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Issue: Issue 3 (2016) – Supplement 1


Models of disease: C. elegans

A. Teixeira-Castro, A. Jalles, L. da Silva Santos, M.D. Costa, S. Oliveira, S. Vasconcelos, R.I. Morimoto, and P. Maciel
Caenorhabditis elegans has been successfully used to model neurodegeneration in vivo, mainly due to the conservation of basic cellular mechanisms such as neuronal signaling, cell death/survival, proteostasis and aging. Despite having relatively few neurons, C. elegans exhibit complex behaviors that can be assayed to monitor neuronal dysfunction, which can be combined with biophysical assays to examine protein aggregation in live neurons of interest. Here, we describe how the use of a C. elegans model of Machado-Joseph disease (MJD) pathogenesis allowed the identification of novel genetic modifiers of disease and promissing cellular targets for therapeutical intervention. Pan-neuronal expression of mutant ATXN3 led to a polyQ-length dependent, neuron subtype-specific aggregation and neuronal dysfunction. Wild-type ATXN3 is irreversibly recruited into polyQ-containing cellular aggregates, aggravating the animals’ motor dysfunction. Aging influenced the ATXN3 phenotypes which can be suppressed by lifespan increasing mutations in C. elegans. A drug repurposing screen identified pharmacological modulators of neurotransmission as potential treatment for MJD. Chemical genetics and validation in higher organisms will help to shed light into its mode-of- action in MJD.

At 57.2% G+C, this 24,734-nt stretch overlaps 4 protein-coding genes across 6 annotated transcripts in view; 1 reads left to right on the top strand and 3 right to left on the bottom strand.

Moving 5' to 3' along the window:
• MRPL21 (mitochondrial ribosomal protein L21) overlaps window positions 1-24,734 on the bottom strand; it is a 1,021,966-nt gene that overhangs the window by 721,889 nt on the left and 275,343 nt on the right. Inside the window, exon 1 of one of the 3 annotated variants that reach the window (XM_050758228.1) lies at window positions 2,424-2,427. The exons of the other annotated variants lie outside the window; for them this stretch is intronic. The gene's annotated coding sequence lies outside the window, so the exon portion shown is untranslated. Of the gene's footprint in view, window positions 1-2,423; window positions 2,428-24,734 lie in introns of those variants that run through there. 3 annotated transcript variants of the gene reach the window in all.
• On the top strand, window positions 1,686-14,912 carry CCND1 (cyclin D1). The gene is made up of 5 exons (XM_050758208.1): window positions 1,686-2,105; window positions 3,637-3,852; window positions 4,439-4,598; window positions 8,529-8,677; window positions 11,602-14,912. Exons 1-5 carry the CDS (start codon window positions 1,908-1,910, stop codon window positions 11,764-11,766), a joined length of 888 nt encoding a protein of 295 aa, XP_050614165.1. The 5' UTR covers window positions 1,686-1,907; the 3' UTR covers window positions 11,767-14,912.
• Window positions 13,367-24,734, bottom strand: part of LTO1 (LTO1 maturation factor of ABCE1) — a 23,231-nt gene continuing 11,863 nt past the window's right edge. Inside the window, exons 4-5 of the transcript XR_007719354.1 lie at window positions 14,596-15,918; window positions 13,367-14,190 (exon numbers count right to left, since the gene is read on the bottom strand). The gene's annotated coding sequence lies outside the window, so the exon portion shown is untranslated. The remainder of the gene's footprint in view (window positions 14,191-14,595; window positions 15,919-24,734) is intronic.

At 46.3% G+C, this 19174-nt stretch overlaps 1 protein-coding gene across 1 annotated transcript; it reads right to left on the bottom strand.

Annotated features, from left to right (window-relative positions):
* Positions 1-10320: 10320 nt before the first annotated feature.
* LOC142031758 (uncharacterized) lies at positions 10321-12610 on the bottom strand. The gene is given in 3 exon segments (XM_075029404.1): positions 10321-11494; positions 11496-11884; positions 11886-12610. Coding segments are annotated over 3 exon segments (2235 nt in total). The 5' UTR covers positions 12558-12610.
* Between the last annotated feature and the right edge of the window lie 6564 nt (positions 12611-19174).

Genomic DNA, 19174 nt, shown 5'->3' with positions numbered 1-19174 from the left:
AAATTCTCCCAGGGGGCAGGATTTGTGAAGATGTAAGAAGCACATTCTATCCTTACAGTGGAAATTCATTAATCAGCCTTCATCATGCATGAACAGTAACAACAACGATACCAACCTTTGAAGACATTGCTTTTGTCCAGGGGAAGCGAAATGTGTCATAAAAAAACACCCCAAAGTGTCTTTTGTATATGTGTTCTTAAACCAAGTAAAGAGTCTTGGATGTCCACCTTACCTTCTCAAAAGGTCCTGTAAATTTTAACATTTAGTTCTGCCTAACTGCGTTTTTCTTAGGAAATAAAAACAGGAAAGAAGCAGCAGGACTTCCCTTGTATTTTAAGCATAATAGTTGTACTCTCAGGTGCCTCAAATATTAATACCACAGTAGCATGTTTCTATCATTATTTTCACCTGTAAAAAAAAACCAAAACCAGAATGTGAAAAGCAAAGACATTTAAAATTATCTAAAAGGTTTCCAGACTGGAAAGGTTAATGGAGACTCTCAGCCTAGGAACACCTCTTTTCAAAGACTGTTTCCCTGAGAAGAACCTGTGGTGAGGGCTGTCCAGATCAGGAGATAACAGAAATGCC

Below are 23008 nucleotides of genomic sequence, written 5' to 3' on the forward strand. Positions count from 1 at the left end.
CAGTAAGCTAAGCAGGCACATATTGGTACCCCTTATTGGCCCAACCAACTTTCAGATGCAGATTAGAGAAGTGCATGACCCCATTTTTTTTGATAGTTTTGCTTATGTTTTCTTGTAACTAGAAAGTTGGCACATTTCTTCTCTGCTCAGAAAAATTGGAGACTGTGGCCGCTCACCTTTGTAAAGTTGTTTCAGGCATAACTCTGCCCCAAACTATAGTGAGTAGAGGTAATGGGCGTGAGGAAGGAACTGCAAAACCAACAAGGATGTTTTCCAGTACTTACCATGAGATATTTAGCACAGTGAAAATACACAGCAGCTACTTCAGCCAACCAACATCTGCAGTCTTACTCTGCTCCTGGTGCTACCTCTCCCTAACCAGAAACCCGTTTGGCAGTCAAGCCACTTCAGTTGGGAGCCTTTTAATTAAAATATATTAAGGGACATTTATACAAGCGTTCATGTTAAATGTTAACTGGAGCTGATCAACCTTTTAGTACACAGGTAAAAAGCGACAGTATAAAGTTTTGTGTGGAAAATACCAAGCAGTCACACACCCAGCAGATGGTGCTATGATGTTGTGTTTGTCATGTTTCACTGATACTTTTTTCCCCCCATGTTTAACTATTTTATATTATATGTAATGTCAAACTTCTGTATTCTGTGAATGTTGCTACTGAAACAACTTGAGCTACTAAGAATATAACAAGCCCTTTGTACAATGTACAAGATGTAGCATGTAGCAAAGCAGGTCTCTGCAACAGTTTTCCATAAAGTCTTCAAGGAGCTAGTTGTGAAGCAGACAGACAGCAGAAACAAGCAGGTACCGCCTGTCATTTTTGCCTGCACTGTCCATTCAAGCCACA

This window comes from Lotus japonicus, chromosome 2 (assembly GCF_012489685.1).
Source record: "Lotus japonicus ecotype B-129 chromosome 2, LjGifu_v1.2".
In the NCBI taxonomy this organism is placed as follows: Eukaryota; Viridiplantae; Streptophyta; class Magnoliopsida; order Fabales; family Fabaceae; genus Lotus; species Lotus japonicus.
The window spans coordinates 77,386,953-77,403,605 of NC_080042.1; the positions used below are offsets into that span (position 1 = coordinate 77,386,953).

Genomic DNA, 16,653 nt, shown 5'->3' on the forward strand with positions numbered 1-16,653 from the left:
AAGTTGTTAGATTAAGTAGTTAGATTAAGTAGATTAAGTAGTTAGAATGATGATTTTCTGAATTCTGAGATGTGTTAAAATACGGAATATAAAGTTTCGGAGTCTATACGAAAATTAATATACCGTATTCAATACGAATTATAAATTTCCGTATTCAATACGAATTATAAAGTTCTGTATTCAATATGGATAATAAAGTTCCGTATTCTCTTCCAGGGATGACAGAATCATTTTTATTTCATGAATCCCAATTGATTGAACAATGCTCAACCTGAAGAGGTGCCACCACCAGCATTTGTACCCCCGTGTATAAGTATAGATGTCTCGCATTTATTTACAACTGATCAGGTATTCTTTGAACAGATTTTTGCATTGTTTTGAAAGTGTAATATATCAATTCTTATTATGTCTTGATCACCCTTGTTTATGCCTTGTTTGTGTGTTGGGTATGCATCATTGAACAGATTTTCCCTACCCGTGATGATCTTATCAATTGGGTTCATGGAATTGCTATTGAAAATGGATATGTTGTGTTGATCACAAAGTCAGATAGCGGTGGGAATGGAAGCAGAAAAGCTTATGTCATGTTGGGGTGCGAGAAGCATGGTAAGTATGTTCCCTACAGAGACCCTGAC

Special Issue on Controversies in Neurology. From the 10th World Congress on Controversies in Neurology (CONy), Lisbon, Portugal. 17–20 March 2016.

International Journal of Clinical Neurosciences and Mental Health 2016; 3(Suppl. 1):L27
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